Hemodynamic Support and Cardiogenic Shock
Proper Application Time and Effect of Extracorporeal Membrane Oxygenation in the Patients Who Underwent Percutaneous Coronary Intervention for Acute Myocardial Infarction with Cardiogenic Shock
Dae Young Hyun1, Myung-Ho Jeong1, Min Chul Kim1, Kyung Hoon Cho1, Doo Sun Sim1, Young Joon Hong1, Youngkeun Ahn1
Chonnam National University Hospital, Korea (Republic of)1
There are limited data regarding proper time of application and long-term clinical outcomes of extracorporeal membrane oxygenation (ECMO) in patient with cardiogenic shock (CS). This study appraised the clinical outcomes according to ECMO application or not and ECMO application time in the patients with acute myocardial infarction (AMI) combined CS.
From 2011 to 2015, a total of 13,081 patients with AMI were enrolled in a nation-wide AMI registry. Eligible patients with CS who underwent percutaneous coronary intervention (PCI) and had 3-year clinical follow-up, were analyzed. The study patients were divided into two groups: no ECMO application group (n = 887, 627 men, 67.8 ± 12.4 years) and ECMO application group (n = 112, 88 men, 62.8 ± 11.6 years). The ECMO application group was divided into two groups again: ECMO without cardiopulmonary resuscitation (CPR) group (n = 10, 7 men, 61.3 ± 13.4 years) and ECMO after CPR group (n = 102, 81 men, 62.9 ± 11.5 years).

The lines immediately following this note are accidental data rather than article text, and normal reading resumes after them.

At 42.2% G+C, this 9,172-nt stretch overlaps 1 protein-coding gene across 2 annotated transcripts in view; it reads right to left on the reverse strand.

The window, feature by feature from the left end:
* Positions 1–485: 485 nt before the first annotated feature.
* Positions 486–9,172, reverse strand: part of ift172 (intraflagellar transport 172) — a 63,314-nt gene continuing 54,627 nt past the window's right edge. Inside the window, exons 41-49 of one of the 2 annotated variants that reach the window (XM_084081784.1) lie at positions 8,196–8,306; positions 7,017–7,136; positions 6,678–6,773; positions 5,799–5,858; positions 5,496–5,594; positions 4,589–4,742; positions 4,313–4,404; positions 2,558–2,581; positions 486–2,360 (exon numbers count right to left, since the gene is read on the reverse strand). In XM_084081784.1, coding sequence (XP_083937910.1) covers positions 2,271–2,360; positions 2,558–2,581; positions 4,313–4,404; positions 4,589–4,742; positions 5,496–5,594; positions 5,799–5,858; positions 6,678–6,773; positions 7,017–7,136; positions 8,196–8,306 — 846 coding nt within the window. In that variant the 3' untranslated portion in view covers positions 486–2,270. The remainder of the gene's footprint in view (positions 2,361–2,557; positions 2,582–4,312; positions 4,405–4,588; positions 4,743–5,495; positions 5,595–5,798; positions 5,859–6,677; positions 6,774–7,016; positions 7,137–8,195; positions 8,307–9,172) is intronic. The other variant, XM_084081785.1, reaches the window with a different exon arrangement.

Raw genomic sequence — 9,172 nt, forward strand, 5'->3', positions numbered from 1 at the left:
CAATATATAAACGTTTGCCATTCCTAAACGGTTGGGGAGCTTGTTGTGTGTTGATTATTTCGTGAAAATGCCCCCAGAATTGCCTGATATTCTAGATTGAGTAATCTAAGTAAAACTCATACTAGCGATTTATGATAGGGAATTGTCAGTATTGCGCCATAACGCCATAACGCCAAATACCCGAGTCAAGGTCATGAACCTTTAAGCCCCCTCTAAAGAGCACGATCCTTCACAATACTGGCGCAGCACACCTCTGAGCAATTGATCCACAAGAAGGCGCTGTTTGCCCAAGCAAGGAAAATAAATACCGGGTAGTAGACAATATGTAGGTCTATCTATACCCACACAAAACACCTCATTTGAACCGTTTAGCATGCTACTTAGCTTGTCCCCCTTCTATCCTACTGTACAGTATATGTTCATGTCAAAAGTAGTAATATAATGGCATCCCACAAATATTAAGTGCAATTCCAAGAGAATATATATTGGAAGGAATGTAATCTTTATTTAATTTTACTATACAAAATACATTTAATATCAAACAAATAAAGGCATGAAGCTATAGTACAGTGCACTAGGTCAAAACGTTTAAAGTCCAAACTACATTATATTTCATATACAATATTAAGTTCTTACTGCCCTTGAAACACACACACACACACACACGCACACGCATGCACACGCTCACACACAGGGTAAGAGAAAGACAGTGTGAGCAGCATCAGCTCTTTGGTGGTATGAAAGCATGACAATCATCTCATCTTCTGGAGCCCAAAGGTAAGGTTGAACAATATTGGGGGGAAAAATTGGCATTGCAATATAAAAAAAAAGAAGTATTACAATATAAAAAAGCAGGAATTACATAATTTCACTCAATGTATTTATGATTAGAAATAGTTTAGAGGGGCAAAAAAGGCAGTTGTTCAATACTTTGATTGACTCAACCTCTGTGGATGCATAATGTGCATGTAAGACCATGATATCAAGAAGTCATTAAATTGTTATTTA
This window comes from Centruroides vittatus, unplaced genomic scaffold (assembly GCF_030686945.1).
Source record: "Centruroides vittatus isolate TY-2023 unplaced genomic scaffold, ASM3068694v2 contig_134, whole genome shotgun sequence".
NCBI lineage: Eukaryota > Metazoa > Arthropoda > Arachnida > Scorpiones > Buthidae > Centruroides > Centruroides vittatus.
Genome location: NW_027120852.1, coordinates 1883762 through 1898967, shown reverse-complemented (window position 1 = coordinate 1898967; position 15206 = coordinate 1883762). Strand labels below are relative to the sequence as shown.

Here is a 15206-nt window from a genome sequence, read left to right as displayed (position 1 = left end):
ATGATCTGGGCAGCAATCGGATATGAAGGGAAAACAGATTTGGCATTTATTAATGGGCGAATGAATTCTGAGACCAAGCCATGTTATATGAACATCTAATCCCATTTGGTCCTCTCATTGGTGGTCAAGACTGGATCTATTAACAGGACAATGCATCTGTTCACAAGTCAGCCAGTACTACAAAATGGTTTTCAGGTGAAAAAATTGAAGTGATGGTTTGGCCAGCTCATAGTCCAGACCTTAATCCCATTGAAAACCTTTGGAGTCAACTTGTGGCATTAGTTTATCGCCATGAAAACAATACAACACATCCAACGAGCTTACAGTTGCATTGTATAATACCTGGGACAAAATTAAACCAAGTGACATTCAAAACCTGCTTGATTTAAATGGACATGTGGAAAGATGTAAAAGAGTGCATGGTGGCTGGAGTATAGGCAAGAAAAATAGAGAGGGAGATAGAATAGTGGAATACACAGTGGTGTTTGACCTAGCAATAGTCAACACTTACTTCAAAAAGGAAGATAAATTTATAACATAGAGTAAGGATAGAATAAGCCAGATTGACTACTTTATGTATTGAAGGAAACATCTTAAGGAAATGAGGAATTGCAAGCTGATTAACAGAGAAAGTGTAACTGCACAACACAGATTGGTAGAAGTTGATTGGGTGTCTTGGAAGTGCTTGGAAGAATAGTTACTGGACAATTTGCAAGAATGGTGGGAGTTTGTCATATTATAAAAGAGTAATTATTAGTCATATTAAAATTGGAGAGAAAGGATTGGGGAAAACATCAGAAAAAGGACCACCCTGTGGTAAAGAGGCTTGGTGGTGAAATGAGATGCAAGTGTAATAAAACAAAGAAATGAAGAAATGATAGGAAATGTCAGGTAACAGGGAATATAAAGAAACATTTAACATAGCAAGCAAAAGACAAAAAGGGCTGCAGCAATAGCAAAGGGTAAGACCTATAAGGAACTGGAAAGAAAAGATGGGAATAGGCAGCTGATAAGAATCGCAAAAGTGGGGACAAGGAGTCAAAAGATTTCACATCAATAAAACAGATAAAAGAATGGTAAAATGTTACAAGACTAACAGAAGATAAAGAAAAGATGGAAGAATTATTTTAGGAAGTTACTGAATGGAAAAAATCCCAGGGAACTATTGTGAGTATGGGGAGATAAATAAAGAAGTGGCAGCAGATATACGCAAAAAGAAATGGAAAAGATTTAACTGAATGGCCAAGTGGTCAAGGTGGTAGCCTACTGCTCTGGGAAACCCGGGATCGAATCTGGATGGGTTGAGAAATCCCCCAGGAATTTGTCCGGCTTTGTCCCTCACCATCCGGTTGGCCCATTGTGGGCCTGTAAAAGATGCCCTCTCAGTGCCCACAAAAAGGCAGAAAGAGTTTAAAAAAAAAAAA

So far, ECMO has been used as the last remedy for rescue and it has not been used frequently before patient’s condition got worse. In this study, ECMO before CPR showed good long-term clinical outcome. So early application of ECMO can be considered as a good procedure strategy in patients with CS with AMI.